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What I love about an album like Death Scroll of Seven Hells and Its Infernal Majesties is how you go into it expecting one thing and then come out having experienced a different sound. The logo, the din of the red and black cover with its draconic, 7-headed abomination and the title all read like a pretty standard occult black metal experience, and there'd be nothing wrong with that, but Hellvetron surprised me with their sluggish, evil blackened death/doom pacing and the effective revulsion of Alal'Xhaasztur's monstrous growls and snarls. This guy sounds like he's howling out proclamations throughout crimson stained skylines and cavernous depths of the Seven Hells, amplified enough that all the tortured and damned cannot escape his edicts regardless of their individual, eternal punishment. And I don't think he's announcing the next ham & bean charity supper over in the city of Dis...
But a diabolic front man would be nothing without the support of the music itself, and here the Hellvetron also succeeds. Ominous, drudging beats are laid out below the raw, filthy guitar tone. Doomed, drawling chords are interspersed with primordial late 80s death metal tremolo guitar lines which occasionally scale into a higher register like redeemed souls that are on the verge of escaping the conflagration until they are suddenly jerked back down by their horned and hooved tormentors. Haunted, brooding chants and other atmospherics are asserted liberally wherever they can exponentially improve the sheer horror of the spacious, reverb saturated gutturals, and let's get something straight: you will not come away from this album smiling unless you are one of the sickest fucks in all Creation. It is the stuff of pure nightmare, just as subterranean and menacing as any of the 'cavern core' Incantation clone death metal, and the Old Testament-rooted darkness of the titles and lyrics make it all the more harrowing and 'ancient' in tone.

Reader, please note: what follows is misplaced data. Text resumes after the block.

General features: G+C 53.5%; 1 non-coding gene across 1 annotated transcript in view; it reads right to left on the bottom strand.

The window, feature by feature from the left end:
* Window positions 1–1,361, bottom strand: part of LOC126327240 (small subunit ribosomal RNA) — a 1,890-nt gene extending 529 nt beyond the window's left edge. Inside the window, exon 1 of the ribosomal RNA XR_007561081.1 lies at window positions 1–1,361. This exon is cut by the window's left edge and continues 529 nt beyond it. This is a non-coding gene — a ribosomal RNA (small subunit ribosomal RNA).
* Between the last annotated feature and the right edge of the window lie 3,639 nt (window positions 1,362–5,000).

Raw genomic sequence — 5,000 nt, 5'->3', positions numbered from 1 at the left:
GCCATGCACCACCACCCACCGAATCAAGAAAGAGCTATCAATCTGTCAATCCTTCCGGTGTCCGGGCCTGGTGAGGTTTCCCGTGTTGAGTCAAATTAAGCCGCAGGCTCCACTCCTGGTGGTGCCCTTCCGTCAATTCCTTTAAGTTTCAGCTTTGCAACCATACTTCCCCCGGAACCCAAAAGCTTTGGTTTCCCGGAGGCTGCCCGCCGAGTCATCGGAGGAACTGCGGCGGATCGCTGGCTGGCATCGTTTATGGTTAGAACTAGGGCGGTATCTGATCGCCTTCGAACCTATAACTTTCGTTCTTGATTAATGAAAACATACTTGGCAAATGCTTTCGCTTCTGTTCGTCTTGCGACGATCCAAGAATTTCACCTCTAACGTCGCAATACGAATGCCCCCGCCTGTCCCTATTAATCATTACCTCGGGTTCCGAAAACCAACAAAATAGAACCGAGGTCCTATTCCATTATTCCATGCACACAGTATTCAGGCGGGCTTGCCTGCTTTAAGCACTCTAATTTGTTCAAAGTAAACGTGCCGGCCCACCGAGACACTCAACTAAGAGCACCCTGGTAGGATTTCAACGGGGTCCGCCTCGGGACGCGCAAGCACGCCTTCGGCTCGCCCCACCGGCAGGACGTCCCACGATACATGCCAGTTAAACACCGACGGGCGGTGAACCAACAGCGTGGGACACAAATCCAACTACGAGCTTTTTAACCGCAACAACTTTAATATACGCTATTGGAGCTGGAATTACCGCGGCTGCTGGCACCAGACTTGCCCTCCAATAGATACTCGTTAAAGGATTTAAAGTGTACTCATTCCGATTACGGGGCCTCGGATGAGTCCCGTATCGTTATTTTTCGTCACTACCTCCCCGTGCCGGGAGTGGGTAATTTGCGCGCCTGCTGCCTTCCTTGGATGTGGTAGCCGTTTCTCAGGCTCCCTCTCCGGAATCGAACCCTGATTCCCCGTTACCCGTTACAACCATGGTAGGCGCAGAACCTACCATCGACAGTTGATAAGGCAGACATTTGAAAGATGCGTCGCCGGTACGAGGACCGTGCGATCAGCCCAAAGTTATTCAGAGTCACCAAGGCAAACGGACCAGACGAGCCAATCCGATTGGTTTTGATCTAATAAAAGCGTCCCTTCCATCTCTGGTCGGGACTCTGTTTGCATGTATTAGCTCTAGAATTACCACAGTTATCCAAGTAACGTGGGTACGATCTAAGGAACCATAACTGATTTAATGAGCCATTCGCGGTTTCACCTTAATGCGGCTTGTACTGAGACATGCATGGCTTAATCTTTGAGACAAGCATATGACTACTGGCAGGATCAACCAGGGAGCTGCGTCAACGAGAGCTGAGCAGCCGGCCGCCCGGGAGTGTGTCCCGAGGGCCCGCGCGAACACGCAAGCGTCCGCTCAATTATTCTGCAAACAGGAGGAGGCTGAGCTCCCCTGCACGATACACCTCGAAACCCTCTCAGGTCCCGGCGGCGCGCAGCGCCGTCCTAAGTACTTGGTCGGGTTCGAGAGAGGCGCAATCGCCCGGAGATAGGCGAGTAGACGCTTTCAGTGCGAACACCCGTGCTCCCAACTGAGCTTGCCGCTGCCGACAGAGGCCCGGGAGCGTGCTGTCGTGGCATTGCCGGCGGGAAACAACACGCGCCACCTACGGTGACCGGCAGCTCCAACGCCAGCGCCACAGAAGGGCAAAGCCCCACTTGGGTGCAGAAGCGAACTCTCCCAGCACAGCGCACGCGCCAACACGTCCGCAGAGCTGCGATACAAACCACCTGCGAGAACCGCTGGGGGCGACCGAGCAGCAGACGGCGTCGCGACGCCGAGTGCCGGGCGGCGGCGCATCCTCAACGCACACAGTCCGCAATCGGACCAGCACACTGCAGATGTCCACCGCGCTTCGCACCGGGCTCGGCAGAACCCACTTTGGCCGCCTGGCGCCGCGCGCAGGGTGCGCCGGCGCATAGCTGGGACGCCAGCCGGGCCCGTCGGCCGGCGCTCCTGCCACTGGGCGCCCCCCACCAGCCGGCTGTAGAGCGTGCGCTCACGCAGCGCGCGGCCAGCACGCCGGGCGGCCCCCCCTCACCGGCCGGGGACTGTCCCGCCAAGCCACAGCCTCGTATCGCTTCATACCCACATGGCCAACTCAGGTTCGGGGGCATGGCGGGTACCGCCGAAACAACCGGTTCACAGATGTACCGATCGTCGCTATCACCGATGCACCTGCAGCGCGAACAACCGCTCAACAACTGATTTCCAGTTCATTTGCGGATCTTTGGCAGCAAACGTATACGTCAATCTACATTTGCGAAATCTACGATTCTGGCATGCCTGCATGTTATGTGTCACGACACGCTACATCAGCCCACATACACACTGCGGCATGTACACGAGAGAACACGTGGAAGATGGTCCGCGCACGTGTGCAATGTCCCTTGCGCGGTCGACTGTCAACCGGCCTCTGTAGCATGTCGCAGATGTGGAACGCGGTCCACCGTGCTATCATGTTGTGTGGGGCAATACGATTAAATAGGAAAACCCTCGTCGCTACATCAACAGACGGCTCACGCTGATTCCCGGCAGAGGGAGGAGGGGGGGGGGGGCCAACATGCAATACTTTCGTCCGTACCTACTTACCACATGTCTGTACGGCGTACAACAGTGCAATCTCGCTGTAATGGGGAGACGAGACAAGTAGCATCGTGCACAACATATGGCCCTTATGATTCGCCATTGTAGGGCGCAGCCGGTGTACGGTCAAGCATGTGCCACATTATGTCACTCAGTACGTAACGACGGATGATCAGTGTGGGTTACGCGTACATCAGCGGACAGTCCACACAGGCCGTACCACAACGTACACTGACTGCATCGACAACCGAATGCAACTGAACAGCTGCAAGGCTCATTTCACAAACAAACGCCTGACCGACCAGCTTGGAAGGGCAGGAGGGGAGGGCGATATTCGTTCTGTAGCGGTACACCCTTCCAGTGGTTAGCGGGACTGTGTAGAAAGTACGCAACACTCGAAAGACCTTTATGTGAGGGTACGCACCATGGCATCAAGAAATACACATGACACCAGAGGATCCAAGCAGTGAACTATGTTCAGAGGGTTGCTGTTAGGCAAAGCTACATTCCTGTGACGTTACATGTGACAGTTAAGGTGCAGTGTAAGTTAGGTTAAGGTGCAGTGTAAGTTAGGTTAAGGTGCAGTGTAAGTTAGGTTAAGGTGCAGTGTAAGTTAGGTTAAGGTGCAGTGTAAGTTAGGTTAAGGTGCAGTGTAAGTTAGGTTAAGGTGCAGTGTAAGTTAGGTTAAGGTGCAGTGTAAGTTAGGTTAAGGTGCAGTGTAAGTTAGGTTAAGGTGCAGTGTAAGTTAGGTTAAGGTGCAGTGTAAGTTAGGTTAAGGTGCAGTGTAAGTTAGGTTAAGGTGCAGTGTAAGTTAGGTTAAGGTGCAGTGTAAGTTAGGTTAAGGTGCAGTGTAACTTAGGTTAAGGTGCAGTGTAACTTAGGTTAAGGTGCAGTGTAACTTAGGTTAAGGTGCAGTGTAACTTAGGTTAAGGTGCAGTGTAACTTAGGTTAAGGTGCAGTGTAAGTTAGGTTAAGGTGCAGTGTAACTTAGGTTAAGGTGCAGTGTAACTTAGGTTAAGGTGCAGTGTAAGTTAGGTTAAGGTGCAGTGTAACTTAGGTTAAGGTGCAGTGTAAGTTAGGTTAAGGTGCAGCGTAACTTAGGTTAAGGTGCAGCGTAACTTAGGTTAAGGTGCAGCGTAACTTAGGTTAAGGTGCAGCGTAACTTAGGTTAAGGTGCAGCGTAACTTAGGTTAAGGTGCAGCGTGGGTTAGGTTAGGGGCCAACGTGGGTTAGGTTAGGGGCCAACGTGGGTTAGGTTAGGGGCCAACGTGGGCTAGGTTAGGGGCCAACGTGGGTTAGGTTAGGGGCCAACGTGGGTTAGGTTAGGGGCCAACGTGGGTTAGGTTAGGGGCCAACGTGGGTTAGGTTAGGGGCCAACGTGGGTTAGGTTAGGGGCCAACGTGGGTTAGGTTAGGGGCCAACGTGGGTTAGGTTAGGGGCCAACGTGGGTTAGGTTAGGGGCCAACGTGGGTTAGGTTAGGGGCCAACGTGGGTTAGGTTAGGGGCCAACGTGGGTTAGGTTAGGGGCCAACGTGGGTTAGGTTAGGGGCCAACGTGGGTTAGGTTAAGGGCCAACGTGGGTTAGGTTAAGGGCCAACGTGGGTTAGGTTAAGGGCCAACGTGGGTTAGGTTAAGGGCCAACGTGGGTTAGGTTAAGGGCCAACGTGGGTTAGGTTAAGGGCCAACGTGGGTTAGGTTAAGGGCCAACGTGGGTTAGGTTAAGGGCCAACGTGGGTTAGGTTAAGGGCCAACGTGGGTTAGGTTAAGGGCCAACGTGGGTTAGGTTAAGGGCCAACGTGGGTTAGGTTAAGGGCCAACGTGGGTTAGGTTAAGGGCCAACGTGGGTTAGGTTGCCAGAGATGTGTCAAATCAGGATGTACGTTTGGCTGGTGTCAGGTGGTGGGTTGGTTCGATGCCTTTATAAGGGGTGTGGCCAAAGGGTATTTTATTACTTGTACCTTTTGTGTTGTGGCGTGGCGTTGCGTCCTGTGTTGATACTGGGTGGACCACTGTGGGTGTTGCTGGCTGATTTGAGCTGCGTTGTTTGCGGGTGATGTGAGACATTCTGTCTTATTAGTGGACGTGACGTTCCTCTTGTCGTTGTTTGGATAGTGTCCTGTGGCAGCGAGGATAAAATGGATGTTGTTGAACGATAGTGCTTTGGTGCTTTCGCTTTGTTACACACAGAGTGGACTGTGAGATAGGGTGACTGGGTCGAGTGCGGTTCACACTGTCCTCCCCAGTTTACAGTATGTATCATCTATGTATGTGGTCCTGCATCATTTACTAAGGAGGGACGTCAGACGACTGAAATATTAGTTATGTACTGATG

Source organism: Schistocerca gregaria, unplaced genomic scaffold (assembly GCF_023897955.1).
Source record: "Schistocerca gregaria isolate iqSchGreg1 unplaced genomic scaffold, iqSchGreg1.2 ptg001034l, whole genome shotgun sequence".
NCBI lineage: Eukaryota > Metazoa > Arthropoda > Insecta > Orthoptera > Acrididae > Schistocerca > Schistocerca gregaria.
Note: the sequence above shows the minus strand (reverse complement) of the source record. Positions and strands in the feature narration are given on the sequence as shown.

Occasionally songs like "Abaddon - Wings of Perdition" and "Gehinnom - Hellwomb of the Impure Hag Queens" come to these points where they seem more calamitous and less structured that the surroundings, with more off-kilter drum fills and no central riff to drive the funereal burden, but even then they never drag down the writhing, crawling torment of the vocals. The fact that the album is about 25 minutes long also doesn't hurt, since you'd generally associate this sort of slower paced project with mind numbing, repetitious torture and 10 minute 'compositions'. Hellvetron turns this and several other assumptions on their sides, and then violates them with an inverted cross until they scream 'uncle'. I can't say that I was gripped by the actual riffing through much of Death Scrolls, since its secondary to the arching, foreboding atmosphere, but its antiquarian horrors should earn it much praise, or at least conversation. With stuff like this and Bahimiron coming out of Texas, who knows what lovably disgusting, ungodly beast the Lone Star State will turn loose on us next...